Child Myths

Straight talk about child development.

Group Care for Infants and Toddlers: Attachment Issues

Becoming attached to caregivers helps babies learn.

Yesterday I commented on some of the aspects of infant-toddler day care discussed by J. Ronald Lally in his recent (November, 2009) Zero to Three article, "The Science and Psychology of Infant-Toddler Care". Lally pointed out that child care centers dealing with very young children are increasingly stressing the use of primary or assigned caregivers, the practice of small-group care, the continuity of care, and the concept of cultural continuity for infants and toddlers. Lally also noted that some of the changes being made in child care practice involve the idea that infants and toddlers need to be helped to make secure emotional attachments to adults.

Young children's need for secure attachments to adults is very well documented, but parents and child care providers often have trouble figuring out exactly what this need is about. What do child care providers or teachers have to do with infant attachment? Isn't attachment something between parents and children? How would a child care provider get a baby to become attached, anyway? And, if a baby is attached to the caregiver, doesn't that mean he or she will stop being attached to the parents?

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1. Why is it a good thing for babies in child care to become attached to caregivers?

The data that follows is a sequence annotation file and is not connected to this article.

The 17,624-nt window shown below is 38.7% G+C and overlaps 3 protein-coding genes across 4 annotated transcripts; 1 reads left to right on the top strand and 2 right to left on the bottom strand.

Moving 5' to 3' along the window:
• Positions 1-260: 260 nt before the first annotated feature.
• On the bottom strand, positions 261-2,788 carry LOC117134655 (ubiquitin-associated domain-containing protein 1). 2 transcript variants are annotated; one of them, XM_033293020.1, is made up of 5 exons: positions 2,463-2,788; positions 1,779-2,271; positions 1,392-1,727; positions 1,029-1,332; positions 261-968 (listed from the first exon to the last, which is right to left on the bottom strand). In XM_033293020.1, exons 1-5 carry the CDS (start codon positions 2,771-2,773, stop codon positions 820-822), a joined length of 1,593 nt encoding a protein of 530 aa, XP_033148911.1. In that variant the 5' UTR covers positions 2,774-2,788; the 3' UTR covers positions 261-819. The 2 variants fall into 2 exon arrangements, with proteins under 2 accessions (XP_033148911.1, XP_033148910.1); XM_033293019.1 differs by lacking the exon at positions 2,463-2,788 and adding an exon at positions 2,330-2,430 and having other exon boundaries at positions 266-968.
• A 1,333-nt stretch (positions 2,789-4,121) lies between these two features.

There are several advantages in a young child's emotional attachment to caregivers. One is simply that a baby pays a lot of attention to "attachment figures" (people to whom the child feels and acts attached). Paying attention helps the child learn from what the adult does and says-- learning that occurs in a casual way, not through a formal lesson or direct instruction from adult to child. Young children don't learn much from planned lessons because they tend to pay attention only to what interests them at the moment, but they are often interested in what a familiar, emotionally connected adult is doing. You, a stranger, might have trouble teaching a 9-month-old the word "lid", but an attachment figure who casually remarks, "Oh, let's put the lid on this" usually has the child's attention, and learning occurs.

Much of what infants and toddlers learn is about emotional reactions to events. The baby never saw a spider before-- is it scary? Is it funny? Is it just okay? Perhaps he or she never saw a child hit another child-- is this okay, or not? And how about a flight of stairs with the baby gate left open-- okay for a baby to go there, or not? The child learns from adults what to think about such things, and is guided toward developing values and beliefs like those of others in the community. This kind of learning comes from observation of the adult's facial expression, gestures, posture, and voice tone. Infants carefully observe the responses of attachment figures to unfamiliar events. They are not so interested in the ways strangers react. Emotional attachment to child care providers helps infants learn about emotional reactions during the many hours they are at the child care center, just as they would do if cared for at home throughout the day.